The further the offseason progresses, the more it seems that the Thunder want to get rid of Kendrick Perkins, and for good reason.
The good news is that the season doesn't start until late October, which means that there is still plenty of time to find someone to fill that role.
But who is out there for the Thunder to pick up?
In terms of free agency, the short answer is: not much. As of today, the best available center would be Nikola Pekovic, but his salary demands are surely out of Oklahoma City's pretty limited price range. Behind Pek are more affordable guys like Samuel Dalembert, Timofey Mozgov and Greg Oden but even they wouldn't necessarily provide an upgrade from Kendrick Perkins.
So with the free agent possibilities pretty much exhausted, perhaps the Thunder could turn to rookie Steven Adams? While tempting, this is another option that would simply fizzle out since Adams' game is just too raw for him to be thrown into big minutes so quickly.
This leaves Oklahoma City GM Sam Presti with two essential choices: stick it out with Perkins or look to make a trade before the season starts. Based on the drafting of Adams and Perkins' awful play as of late, I'm thinking that Presti may opt for the latter.
Like a lot of things in professional sports, though, trading Perkins is something that falls under the classic category of "easier said than done."
On top of his plummeting value due to his latest postseason performance, Perkins also carries a hefty salary with him, making it tough to match up numbers with teams that would even want him in the first place.
Even so, I did what any good armchair general manager would do and I popped open ESPN's NBA Trade Machine to see what kind of deals could work out. It's also worth noting that this machine doesn't factor in basic things that most good GMs would consider like sentimental value, common sense or fairness.
If there was a possible, yet temporary fix for the Thunder, it could be this one. Marcin Gortat, who was linked to the Thunder in trade rumors by Paul Coro of the Arizona Republic earlier in the year, has an expiring contract which makes it tempting for the Suns to get something in return to help with their rebuilding project.
Gortat would work well for Oklahoma City's lineup, since he rebounds well (averaged 8.7 per game over the last three seasons) and has proven he can score in the post. Though he is coming off of a season-ending foot injury, Gortat has been fairly good about staying healthy, which would be a breath of fresh air for the Thunder.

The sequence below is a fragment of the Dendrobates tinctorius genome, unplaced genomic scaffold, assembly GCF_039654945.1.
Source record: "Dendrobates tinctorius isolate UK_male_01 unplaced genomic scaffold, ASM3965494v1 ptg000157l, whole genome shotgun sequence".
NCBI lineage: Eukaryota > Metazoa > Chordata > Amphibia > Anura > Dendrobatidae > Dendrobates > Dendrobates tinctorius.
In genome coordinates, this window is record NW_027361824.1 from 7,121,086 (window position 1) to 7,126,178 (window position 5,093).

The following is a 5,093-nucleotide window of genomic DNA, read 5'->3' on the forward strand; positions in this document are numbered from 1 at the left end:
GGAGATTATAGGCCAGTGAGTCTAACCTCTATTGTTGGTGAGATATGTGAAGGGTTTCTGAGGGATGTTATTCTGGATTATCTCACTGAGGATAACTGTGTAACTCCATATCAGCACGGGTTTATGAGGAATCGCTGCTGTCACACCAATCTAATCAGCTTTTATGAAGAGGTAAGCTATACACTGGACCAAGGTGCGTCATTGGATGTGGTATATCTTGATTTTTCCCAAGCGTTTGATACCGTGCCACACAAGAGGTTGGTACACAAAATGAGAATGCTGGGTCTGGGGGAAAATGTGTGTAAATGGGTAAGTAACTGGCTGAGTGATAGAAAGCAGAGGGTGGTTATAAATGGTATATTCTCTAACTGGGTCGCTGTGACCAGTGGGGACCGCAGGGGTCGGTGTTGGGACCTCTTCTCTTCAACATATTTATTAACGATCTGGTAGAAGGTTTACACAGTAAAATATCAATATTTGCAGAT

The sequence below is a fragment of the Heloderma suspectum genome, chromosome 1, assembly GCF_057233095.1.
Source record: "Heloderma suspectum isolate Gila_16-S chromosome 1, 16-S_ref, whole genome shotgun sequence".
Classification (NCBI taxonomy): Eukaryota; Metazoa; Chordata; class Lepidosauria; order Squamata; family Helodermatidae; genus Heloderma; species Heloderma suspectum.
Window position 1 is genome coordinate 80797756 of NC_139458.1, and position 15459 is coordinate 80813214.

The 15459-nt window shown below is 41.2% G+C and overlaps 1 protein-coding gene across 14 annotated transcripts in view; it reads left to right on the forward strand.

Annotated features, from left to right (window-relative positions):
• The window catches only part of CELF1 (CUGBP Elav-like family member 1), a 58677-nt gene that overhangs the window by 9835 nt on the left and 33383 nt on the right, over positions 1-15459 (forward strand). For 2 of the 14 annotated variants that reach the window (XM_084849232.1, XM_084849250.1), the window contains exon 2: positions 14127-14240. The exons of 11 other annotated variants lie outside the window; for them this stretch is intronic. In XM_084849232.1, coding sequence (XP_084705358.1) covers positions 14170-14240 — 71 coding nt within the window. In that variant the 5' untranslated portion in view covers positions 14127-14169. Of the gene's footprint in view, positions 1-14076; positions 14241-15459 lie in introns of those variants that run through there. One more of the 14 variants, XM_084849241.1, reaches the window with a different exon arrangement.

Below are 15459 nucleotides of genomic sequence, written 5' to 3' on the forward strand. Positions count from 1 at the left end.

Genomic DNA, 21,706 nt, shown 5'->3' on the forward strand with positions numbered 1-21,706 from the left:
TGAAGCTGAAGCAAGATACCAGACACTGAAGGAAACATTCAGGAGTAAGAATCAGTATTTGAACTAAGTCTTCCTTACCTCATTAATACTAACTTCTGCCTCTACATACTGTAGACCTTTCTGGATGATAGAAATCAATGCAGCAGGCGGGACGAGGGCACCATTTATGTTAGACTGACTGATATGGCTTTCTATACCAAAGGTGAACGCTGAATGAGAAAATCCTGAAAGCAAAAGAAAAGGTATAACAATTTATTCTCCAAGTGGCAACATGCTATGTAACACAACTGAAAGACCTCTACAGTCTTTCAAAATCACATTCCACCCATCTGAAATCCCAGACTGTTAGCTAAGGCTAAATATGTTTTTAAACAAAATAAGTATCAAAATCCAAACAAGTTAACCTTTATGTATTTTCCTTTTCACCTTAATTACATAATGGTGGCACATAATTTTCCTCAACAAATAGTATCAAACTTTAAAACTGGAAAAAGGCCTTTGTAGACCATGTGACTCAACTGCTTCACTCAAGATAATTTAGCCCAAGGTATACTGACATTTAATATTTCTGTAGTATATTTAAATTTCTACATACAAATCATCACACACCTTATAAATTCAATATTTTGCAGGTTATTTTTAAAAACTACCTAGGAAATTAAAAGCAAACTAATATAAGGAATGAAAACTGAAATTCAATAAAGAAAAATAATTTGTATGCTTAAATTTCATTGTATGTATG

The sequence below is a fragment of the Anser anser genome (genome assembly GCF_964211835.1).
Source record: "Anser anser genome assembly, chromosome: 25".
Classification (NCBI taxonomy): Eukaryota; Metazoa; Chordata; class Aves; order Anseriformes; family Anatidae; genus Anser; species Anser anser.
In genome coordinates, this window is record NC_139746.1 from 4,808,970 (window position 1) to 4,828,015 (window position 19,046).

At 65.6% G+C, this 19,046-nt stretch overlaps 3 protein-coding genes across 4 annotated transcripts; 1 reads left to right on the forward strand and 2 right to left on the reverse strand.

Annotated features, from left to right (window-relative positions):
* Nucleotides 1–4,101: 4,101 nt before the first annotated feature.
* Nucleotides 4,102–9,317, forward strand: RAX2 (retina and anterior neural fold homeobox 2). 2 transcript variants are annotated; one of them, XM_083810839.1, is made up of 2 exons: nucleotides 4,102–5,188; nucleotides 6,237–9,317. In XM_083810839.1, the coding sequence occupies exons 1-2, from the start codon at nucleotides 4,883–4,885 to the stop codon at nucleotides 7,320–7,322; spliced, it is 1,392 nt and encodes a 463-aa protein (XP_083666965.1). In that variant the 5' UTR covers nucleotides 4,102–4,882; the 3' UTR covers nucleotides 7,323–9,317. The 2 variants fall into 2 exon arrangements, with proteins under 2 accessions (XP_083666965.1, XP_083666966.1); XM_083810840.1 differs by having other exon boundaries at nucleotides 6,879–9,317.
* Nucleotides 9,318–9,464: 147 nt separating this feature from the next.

Additionally, getting Kendall Marshall, who has been reportedly put on the trade block per NBA.com's Scott Howard Cooper, would soften the blow of losing Reggie Jackson. Marshall's high basketball IQ and pass-first mentality would also be a great addition for OKC, who could use a change-of-pace type of point guard that could mesh with either the first or second unit on the court.
The upside for the Suns is also there. Perkins would provide a veteran presence on a young team and could even work with Phoenix rookie Alex Len on refining his defensive game, while also toughening him up for the NBA competition. Meanwhile, Alex Abrines could be brought in from Spain at the Suns discretion and has the potential to become a solid contributor at the shooting guard spot.
While this deal works in the trade machine, we still have to factor in whether or not Phoenix would accept an offer like this. Sure, they'd be able to get some value from an expiring deal, but it'd also mean taking on Perkins' large contract in the process. Also, even though Jackson would be a great pickup, it would also create a logjam at the point guard spot with Eric Bledsoe and Goran Dragic also on the roster.
Taking this into consideration, I revised the deal a bit to include the Milwaukee Bucks, a team that may be in desperate need of a point guard since things with Brandon Jennings seem to be heading south.
With this adjustment (assuming Milwaukee throws in something along the lines of a future first round pick), would help the Suns unload Dragic's salary and open up room for a Bledsoe-Jackson tandem at point guard.
This trade would work out wonderfully for Oklahoma City, even if they had to give up the budding talent of Reggie Jackson, and could buy enough developmental time for Steven Adams as well.
Also, it would be much more beneficial to move Perkins sooner rather than later in order to work in any new players coming in and familiarizing them with the team's systems.
As I stated earlier, though, wanting to trade Perk and actually trading Perk are still two very different things. It won't be easy to find a team willing to take him, let alone a team that can afford to pay him as well.
It's reached the point for the Thunder that they may need to trade away the player that was once thought to give them a championship edge in order to actually gain just that.